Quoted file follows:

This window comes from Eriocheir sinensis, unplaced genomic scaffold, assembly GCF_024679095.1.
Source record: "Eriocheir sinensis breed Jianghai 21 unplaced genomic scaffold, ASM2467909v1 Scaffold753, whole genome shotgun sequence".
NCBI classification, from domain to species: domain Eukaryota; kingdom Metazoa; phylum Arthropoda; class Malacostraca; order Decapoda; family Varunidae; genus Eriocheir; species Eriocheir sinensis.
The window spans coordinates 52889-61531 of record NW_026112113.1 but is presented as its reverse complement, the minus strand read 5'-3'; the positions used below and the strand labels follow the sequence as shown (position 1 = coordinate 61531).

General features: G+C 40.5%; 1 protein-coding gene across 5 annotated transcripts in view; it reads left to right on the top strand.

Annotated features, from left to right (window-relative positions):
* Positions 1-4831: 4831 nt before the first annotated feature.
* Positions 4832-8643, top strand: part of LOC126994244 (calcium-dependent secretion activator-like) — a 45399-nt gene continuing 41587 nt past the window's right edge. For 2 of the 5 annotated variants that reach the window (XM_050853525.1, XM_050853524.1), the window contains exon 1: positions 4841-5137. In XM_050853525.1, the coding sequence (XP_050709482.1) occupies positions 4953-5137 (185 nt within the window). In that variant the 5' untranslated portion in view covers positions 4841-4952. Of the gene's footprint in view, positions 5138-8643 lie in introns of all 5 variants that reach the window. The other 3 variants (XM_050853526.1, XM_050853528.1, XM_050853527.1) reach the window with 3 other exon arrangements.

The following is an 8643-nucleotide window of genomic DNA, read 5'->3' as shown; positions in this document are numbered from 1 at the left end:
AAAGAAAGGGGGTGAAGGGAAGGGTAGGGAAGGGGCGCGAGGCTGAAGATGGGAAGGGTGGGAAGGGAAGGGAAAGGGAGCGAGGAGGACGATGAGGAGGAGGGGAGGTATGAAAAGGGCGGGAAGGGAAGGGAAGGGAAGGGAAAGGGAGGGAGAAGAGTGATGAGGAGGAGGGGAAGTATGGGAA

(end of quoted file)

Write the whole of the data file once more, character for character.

This window comes from Eriocheir sinensis, unplaced genomic scaffold, assembly GCF_024679095.1.
Source record: "Eriocheir sinensis breed Jianghai 21 unplaced genomic scaffold, ASM2467909v1 Scaffold753, whole genome shotgun sequence".
NCBI classification, from domain to species: domain Eukaryota; kingdom Metazoa; phylum Arthropoda; class Malacostraca; order Decapoda; family Varunidae; genus Eriocheir; species Eriocheir sinensis.
The window spans coordinates 52889-61531 of record NW_026112113.1 but is presented as its reverse complement, the minus strand read 5'-3'; the positions used below and the strand labels follow the sequence as shown (position 1 = coordinate 61531).

General features: G+C 40.5%; 1 protein-coding gene across 5 annotated transcripts in view; it reads left to right on the top strand.

Annotated features, from left to right (window-relative positions):
* Positions 1-4831: 4831 nt before the first annotated feature.
* Positions 4832-8643, top strand: part of LOC126994244 (calcium-dependent secretion activator-like) — a 45399-nt gene continuing 41587 nt past the window's right edge. For 2 of the 5 annotated variants that reach the window (XM_050853525.1, XM_050853524.1), the window contains exon 1: positions 4841-5137. In XM_050853525.1, the coding sequence (XP_050709482.1) occupies positions 4953-5137 (185 nt within the window). In that variant the 5' untranslated portion in view covers positions 4841-4952. Of the gene's footprint in view, positions 5138-8643 lie in introns of all 5 variants that reach the window. The other 3 variants (XM_050853526.1, XM_050853528.1, XM_050853527.1) reach the window with 3 other exon arrangements.

The following is an 8643-nucleotide window of genomic DNA, read 5'->3' as shown; positions in this document are numbered from 1 at the left end:
AAAGAAAGGGGGTGAAGGGAAGGGTAGGGAAGGGGCGCGAGGCTGAAGATGGGAAGGGTGGGAAGGGAAGGGAAAGGGAGCGAGGAGGACGATGAGGAGGAGGGGAGGTATGAAAAGGGCGGGAAGGGAAGGGAAGGGAAGGGAAAGGGAGGGAGAAGAGTGATGAGGAGGAGGGGAAGTATGGGAA